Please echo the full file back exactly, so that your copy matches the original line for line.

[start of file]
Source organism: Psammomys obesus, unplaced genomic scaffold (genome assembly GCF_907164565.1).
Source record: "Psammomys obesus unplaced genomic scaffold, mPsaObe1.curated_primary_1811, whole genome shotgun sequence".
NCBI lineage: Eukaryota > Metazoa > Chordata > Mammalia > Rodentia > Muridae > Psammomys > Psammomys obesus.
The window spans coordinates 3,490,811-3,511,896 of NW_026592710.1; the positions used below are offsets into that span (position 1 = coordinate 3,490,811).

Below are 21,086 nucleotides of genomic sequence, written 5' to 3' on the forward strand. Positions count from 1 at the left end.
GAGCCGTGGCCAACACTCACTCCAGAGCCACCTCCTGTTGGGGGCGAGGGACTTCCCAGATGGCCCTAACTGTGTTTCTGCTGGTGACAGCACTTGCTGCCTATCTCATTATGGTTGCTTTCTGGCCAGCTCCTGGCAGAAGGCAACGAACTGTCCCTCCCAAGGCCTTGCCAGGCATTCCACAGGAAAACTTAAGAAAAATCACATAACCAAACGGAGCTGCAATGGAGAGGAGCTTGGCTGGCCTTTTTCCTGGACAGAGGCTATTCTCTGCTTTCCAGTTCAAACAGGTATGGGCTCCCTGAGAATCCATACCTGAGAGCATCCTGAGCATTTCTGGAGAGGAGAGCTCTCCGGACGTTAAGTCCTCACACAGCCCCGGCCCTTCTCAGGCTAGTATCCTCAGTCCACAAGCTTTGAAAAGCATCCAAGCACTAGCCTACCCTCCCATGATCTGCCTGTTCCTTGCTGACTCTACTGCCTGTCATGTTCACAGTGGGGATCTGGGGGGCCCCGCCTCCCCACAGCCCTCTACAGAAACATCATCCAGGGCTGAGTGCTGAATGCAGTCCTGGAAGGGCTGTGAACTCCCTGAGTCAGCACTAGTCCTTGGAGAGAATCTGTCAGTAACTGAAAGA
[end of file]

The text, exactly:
Source organism: Psammomys obesus, unplaced genomic scaffold (genome assembly GCF_907164565.1).
Source record: "Psammomys obesus unplaced genomic scaffold, mPsaObe1.curated_primary_1811, whole genome shotgun sequence".
NCBI lineage: Eukaryota > Metazoa > Chordata > Mammalia > Rodentia > Muridae > Psammomys > Psammomys obesus.
The window spans coordinates 3,490,811-3,511,896 of NW_026592710.1; the positions used below are offsets into that span (position 1 = coordinate 3,490,811).

Below are 21,086 nucleotides of genomic sequence, written 5' to 3' on the forward strand. Positions count from 1 at the left end.
GAGCCGTGGCCAACACTCACTCCAGAGCCACCTCCTGTTGGGGGCGAGGGACTTCCCAGATGGCCCTAACTGTGTTTCTGCTGGTGACAGCACTTGCTGCCTATCTCATTATGGTTGCTTTCTGGCCAGCTCCTGGCAGAAGGCAACGAACTGTCCCTCCCAAGGCCTTGCCAGGCATTCCACAGGAAAACTTAAGAAAAATCACATAACCAAACGGAGCTGCAATGGAGAGGAGCTTGGCTGGCCTTTTTCCTGGACAGAGGCTATTCTCTGCTTTCCAGTTCAAACAGGTATGGGCTCCCTGAGAATCCATACCTGAGAGCATCCTGAGCATTTCTGGAGAGGAGAGCTCTCCGGACGTTAAGTCCTCACACAGCCCCGGCCCTTCTCAGGCTAGTATCCTCAGTCCACAAGCTTTGAAAAGCATCCAAGCACTAGCCTACCCTCCCATGATCTGCCTGTTCCTTGCTGACTCTACTGCCTGTCATGTTCACAGTGGGGATCTGGGGGGCCCCGCCTCCCCACAGCCCTCTACAGAAACATCATCCAGGGCTGAGTGCTGAATGCAGTCCTGGAAGGGCTGTGAACTCCCTGAGTCAGCACTAGTCCTTGGAGAGAATCTGTCAGTAACTGAAAGA